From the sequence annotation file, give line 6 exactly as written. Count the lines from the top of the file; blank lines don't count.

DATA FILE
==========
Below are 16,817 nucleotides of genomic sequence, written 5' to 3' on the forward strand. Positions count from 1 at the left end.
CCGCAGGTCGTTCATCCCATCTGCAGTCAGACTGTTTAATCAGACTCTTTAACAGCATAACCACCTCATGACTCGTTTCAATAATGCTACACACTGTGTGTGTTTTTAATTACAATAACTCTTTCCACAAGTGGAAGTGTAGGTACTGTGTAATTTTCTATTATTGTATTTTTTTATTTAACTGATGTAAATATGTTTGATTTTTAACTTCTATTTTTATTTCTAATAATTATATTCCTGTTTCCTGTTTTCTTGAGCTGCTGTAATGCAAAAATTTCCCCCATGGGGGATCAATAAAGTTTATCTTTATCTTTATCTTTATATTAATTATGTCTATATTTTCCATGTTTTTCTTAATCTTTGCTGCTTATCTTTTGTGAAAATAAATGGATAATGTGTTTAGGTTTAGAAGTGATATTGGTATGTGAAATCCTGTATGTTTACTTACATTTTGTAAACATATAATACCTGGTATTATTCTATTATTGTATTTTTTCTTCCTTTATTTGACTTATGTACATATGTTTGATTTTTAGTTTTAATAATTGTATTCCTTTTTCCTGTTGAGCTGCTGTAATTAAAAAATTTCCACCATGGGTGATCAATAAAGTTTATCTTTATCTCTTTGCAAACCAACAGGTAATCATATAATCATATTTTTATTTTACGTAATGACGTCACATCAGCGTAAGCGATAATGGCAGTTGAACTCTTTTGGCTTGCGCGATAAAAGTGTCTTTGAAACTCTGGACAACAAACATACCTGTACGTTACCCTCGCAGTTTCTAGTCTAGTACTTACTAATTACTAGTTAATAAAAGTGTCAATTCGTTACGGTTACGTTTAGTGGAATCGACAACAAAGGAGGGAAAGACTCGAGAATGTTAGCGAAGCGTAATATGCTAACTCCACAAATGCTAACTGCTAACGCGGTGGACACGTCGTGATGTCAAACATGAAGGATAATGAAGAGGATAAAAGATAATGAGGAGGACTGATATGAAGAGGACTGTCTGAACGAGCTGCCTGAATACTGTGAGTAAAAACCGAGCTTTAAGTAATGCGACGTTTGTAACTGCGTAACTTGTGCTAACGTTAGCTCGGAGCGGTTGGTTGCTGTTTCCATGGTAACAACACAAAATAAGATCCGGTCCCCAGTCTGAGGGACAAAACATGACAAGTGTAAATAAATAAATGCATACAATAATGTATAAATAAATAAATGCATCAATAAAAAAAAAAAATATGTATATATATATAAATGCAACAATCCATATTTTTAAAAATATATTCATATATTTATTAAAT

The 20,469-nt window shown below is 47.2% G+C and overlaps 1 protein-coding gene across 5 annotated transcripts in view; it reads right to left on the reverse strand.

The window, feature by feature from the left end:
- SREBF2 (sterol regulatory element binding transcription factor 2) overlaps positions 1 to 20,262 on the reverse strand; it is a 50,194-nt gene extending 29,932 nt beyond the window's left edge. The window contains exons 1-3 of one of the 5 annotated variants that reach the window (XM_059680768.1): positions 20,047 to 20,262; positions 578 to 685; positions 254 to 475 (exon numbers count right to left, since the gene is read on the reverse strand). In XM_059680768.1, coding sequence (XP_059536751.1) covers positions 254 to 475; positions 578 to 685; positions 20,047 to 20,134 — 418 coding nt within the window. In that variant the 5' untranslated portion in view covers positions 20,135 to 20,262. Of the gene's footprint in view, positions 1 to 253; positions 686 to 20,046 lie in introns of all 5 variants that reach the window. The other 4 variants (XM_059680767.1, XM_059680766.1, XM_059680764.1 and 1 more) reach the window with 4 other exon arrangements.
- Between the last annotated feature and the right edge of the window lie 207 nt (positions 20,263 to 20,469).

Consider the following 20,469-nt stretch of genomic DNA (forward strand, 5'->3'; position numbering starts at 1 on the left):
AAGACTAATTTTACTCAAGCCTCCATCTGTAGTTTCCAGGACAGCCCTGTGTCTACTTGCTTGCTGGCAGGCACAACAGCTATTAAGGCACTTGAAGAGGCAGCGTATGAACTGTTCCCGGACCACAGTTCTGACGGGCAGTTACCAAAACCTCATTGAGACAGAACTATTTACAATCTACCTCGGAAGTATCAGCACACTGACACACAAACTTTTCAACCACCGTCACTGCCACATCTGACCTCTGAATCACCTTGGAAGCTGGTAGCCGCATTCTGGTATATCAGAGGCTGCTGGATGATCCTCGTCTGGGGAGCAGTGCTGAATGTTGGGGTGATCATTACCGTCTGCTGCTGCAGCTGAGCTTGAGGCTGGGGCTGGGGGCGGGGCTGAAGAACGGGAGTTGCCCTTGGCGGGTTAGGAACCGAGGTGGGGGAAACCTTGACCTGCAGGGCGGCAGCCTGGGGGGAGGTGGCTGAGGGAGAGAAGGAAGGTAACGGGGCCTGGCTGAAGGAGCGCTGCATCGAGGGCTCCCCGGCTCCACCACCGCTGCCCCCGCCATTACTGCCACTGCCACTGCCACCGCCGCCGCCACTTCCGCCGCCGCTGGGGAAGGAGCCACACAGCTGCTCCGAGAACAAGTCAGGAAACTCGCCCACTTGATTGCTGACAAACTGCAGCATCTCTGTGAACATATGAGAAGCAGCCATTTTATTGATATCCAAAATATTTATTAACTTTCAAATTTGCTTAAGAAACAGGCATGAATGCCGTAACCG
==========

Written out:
- Between the last annotated feature and the right edge of the window lie 207 nt (positions 20,263 to 20,469).